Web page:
Three Years Ago
Hasad Arvadi’s legs wouldn’t cooperate. He strained to pull himself to the wall so he could spend his final moments propped upright, but without the use of his legs, it was a hopeless task. The stone floor was too slick, and his arm strength was sapped. His head dropped to the floor. Breaths came in ragged gasps. He remained on his back, the life draining from him.
He was going to die. Nothing would change that now. This inky black chamber, a room hidden from the world for millennia, would become his tomb.
Fear over his own fate was long past. Instead, Arvadi wept in frustration. He had been so close to his life’s goal—seeing Noah’s Ark with his own eyes—but that opportunity had been snatched from him with three pulls of a trigger. The bullet in each knee made it impossible to move. The one in his belly ensured that he wouldn’t last another five minutes. Although the wounds were excruciating, they weren’t as painful as falling short of reaching the Ark when it was within his grasp.
He couldn’t bear the awful irony of the situation. He finally had proof that the Ark existed. Not only existed, still exists. Waiting to be found where it had lain for six thousand years. He had unearthed the last piece of the puzzle, revealed to him in ancient text written before Christ was born.
We’ve been wrong all this time, he had thought as he read. Wrong for thousands of years. Wrong because the people who concealed the Ark wanted us to be wrong.
The revelation had been such a triumphant event that Arvadi hadn’t noticed the pistol aimed at his legs until it was too late. Then it had all happened so fast. The crack of gunshots. Shouted demands for information. His own pathetic pleas for mercy. Fading voices and dimming light as his killers stole away with their prize. Darkness.
Lying there awaiting his own death, thinking about what had been taken from him, Arvadi seethed with fury. He couldn’t let them get away with it. Eventually someone would find his body. He had to record what had happened here, that the location of Noah’s Ark wasn’t the only secret this chamber held.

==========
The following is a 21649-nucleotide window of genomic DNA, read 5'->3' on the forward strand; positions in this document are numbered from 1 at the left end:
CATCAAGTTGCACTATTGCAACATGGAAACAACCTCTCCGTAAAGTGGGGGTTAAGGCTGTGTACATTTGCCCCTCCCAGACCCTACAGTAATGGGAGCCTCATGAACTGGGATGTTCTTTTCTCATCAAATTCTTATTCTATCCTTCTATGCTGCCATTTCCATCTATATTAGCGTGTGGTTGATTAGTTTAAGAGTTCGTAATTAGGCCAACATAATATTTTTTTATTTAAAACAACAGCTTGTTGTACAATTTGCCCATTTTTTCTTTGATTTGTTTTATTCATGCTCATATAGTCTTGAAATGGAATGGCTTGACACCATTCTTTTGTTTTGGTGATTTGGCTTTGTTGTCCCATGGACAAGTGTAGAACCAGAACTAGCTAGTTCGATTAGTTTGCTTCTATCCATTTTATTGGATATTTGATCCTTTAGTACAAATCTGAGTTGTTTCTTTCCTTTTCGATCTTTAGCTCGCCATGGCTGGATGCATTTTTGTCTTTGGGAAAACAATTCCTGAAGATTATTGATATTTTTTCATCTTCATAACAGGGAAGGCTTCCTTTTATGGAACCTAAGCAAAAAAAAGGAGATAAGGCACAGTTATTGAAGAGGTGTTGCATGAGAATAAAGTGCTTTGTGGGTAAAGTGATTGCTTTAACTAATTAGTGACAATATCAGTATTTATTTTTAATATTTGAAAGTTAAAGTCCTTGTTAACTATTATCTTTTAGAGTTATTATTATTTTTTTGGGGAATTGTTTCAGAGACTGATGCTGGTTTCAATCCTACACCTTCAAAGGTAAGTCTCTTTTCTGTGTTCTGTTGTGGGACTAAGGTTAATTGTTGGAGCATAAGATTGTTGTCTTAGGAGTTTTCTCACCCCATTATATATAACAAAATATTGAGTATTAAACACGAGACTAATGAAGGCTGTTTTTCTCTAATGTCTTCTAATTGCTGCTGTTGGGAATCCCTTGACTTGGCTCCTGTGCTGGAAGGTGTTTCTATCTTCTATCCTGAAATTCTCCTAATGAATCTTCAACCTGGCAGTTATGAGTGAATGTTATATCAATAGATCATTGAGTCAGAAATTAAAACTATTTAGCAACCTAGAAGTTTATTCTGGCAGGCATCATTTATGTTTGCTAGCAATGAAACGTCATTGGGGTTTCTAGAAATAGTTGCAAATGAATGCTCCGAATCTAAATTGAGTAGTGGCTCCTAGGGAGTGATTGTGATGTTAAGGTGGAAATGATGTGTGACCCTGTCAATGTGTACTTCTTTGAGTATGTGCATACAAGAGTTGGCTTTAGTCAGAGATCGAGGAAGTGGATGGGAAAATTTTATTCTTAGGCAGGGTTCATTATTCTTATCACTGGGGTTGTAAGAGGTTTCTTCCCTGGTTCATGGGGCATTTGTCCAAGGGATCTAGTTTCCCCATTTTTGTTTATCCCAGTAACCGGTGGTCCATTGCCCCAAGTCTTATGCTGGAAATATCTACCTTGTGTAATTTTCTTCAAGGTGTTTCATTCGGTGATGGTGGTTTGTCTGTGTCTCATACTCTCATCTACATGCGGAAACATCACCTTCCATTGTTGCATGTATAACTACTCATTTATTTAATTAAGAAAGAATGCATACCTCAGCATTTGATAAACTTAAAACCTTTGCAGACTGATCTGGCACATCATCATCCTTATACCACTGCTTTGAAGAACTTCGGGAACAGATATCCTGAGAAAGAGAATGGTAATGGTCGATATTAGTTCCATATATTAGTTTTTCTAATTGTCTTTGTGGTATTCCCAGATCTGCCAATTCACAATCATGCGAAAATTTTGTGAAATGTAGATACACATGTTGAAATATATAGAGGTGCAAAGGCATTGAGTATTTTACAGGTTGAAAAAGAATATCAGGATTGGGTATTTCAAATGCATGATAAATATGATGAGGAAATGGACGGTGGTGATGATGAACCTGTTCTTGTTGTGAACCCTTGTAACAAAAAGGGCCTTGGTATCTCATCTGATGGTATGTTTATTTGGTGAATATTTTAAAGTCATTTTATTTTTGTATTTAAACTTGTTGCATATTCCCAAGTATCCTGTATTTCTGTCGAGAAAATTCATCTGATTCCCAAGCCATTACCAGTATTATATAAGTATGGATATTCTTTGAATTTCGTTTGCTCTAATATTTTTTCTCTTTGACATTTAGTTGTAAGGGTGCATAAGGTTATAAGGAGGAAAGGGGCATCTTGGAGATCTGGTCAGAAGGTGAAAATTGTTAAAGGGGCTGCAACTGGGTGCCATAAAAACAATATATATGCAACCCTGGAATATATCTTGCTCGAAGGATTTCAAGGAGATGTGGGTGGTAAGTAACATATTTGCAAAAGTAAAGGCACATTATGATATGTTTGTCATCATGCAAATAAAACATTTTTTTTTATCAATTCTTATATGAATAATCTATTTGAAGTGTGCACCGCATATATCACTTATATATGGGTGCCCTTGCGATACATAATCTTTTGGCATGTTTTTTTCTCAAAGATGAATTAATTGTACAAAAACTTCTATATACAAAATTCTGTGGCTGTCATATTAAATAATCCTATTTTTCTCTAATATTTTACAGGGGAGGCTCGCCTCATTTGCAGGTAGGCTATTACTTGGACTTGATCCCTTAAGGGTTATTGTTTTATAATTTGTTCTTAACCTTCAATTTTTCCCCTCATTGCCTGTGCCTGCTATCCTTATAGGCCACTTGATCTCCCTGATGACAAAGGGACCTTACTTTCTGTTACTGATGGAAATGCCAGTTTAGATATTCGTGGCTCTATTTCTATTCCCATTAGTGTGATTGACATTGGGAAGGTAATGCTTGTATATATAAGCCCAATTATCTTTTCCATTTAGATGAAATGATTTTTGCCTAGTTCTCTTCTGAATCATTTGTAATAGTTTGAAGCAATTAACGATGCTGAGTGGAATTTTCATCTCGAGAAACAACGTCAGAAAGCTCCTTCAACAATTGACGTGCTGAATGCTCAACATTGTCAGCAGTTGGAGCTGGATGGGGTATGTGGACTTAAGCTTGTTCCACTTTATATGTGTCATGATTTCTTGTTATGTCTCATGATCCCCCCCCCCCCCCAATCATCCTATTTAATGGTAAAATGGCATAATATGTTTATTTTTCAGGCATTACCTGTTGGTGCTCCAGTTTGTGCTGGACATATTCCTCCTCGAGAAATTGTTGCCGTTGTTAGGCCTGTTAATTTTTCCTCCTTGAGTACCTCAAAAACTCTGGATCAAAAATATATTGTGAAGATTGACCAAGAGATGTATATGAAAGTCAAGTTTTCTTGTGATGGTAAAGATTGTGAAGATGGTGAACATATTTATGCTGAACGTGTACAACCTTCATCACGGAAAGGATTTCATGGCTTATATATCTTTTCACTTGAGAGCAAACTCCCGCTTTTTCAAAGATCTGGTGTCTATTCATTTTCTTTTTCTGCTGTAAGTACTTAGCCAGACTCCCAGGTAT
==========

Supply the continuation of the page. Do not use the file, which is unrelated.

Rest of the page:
Arvadi wiped his bloody hand on his sleeve and pulled a notebook from his vest pocket. His hands were shaking so violently that he dropped the notebook twice. With tremendous effort, he opened it to what he hoped was an empty page. The darkness was so total that he had to do everything by touch. He removed a pen from another pocket and flipped the cap off with his thumb. The silence in the chamber was broken by the sound of the plastic cap skittering across the floor.
With the notebook resting on his chest, Arvadi began to write.
The first line came easily, but he was rapidly becoming light-headed with shock. He didn’t have much time. The second line was exponentially more difficult. The pen grew heavier as he wrote, as if it were being filled with lead. By the time he got to the third line, he couldn’t remember what he’d already written. He got two more words out onto the paper, and then the pen dropped from his fingers. His arms would no longer move.
Tears streamed down his temples. As Arvadi felt oblivion closing in on him, three terrible thoughts echoed in his mind.
He would never again see his beloved daughter.
His killers were now walking the earth with a relic of unimaginable power.
And he would go to his grave without gazing on the greatest archaeological discovery in history.
© 2010 Boyd Morrison